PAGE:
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John Passant

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November 2011



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My interview Razor Sharp 18 February
Me interviewed by Sharon Firebrace on Razor Sharp on Tuesday 18 February. (0)

My interview Razor Sharp 11 February 2014
Me interviewed by Sharon Firebrace on Razor Sharp this morning. The Royal Commission, car industry and age of entitlement get a lot of the coverage. (0)

Razor Sharp 4 February 2014
Me on 4 February 2014 on Razor Sharp with Sharon Firebrace. (0)

Time for a House Un-Australian Activities Committee?
Tony Abbott thinks the Australian Broadcasting Corporation is Un-Australian. I am looking forward to his government setting up the House Un-Australian Activities Committee. (1)

Make Gina Rinehart work for her dole

Sick kids and paying upfront


Save Medicare

Demonstrate in defence of Medicare at Sydney Town Hall 1 pm Saturday 4 January (0)

Me on Razor Sharp this morning
Me interviewed by Sharon Firebrace this morning for Razor Sharp. It happens every Tuesday. (0)

I am not surprised
I think we are being unfair to this Abbott ‘no surprises’ Government. I am not surprised. (0)

Send Barnaby to Indonesia
It is a pity that Barnaby Joyce, a man of tact, diplomacy, nuance and subtlety, isn’t going to Indonesia to fix things up. I know I am disappointed that Barnaby is missing out on this great opportunity, and I am sure the Indonesians feel the same way. [Sarcasm alert.] (0)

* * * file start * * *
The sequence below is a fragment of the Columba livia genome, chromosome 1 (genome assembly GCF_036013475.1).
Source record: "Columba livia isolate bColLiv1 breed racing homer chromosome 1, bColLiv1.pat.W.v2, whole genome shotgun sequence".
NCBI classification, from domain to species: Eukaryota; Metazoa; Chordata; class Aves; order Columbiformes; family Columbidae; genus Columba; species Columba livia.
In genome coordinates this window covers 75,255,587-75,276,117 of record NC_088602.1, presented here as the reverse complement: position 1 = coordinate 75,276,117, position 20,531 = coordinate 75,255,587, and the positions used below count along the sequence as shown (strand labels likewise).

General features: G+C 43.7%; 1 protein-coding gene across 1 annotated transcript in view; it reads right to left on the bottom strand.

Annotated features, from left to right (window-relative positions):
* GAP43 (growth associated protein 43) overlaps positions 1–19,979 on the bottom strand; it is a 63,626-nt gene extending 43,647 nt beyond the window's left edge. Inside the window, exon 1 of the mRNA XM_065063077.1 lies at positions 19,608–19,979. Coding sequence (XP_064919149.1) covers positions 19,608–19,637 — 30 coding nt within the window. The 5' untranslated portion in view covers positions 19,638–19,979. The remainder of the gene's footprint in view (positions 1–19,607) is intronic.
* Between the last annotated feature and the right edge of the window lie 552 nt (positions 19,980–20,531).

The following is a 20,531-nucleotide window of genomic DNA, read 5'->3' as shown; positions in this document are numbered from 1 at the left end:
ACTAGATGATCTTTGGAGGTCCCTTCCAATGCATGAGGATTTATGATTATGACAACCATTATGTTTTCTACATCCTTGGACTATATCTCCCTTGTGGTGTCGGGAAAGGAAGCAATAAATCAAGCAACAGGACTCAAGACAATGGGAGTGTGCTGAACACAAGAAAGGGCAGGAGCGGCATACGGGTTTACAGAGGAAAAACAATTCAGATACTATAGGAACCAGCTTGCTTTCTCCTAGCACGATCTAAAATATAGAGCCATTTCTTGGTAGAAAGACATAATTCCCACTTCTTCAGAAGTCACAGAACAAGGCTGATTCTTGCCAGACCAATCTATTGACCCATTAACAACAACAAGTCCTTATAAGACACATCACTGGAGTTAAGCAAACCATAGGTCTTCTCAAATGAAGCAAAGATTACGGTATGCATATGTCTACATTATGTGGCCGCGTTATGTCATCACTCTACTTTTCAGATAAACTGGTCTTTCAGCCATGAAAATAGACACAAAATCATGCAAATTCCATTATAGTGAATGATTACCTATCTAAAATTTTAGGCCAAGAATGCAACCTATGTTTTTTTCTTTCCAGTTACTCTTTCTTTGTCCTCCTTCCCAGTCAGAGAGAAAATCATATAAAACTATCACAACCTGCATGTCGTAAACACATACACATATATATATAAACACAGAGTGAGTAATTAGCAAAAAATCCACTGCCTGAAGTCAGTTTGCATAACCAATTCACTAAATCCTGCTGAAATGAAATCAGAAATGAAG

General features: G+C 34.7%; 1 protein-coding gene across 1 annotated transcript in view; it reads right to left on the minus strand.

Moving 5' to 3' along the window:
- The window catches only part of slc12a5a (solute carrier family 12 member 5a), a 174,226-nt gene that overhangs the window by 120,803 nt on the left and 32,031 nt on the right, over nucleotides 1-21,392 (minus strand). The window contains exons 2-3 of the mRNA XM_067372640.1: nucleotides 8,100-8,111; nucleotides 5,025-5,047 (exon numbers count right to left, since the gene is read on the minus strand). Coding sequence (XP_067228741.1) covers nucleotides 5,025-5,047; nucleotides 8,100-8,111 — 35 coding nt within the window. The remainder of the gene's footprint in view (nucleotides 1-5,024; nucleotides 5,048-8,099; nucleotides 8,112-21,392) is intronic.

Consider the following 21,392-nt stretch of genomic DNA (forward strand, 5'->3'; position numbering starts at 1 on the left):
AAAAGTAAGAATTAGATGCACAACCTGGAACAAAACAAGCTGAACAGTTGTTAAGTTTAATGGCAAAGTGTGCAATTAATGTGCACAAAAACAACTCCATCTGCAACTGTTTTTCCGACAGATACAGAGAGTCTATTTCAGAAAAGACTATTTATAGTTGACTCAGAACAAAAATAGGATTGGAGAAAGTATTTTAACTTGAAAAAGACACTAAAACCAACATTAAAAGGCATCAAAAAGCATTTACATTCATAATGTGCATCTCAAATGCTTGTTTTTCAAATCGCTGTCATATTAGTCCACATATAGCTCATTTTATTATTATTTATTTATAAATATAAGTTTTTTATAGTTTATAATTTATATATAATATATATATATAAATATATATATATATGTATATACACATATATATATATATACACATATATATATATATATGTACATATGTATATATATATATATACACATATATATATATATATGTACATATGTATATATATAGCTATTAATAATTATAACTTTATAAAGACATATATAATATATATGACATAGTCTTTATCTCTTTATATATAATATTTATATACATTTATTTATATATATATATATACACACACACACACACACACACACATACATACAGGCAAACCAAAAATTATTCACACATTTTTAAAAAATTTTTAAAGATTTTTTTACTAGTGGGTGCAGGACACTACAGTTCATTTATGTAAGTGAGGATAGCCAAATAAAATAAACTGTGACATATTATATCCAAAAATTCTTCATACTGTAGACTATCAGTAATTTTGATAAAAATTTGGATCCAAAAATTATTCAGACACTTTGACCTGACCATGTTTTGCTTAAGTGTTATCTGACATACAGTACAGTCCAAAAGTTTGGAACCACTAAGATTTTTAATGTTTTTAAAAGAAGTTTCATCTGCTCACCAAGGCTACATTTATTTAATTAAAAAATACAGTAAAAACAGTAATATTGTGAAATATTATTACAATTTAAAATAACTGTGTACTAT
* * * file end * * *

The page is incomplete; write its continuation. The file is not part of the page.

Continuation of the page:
The carbon tax: a descent into hell or the new utopia?

Much of the commentary on the carbon tax seems a little overplayed. It’s either the end of civilisation as we know it or some first step on the path to salvation.

The faction of the bourgeoisie and their politicians who oppose the carbon tax have managed to hitch on to workers’ entirely rational fears about having to pay more because of the tax. At a time when the share of national income going to labour is at its lowest since records began to be kept, that fear is understandable.

However, the household compensation package – the tax cuts and increased Centrelink payments  –  in the short to medium term will, if the Government and NATSEM analyses are right, actually marginally improve the living standards of most workers.

In the short to medium term.  That’s the rub.

A carbon tax, or its market twin, the emissions trading scheme from 1 July 2015, have as their logic imposing the cost of pricing carbon on workers. A pricing mechanism can only work if that happens.

After all, the whole basis of the neoliberlaism of the last 30 years has been to implement policies that favour the one percent and if needed attack the rest of us in an attempt to restore profit rates.

The carbon tax is born of that logic. Remember the GST compensation package? No, didn’t think so. It was eaten up by bracket creep, inflation and changed government policies over time.

Much of the carbon tax compensation package is merely a  return of the bracket creep of the last few years. Bracket creep arises when you go into a higher non-inflation indexed tax bracket. Even if that doesn’t happen your pay increase is eaten away because it is taxed at your marginal tax rate, not your (lower) average tax rate.

The sky won’t fall in when the carbon tax comes into effect on 1 July 2012. But it will over time increase the burden of pricing pollution on to workers, not the bosses and their system which creates and profits from greenhouse gas emissions. 

The carbon tax won’t do anything to reduce greenhouse gas emissions significantly. It might slow the rate of increase of those emissions.

When the move to an emissions trading scheme begins in 2015, then the pricing mechanism might begin to bite.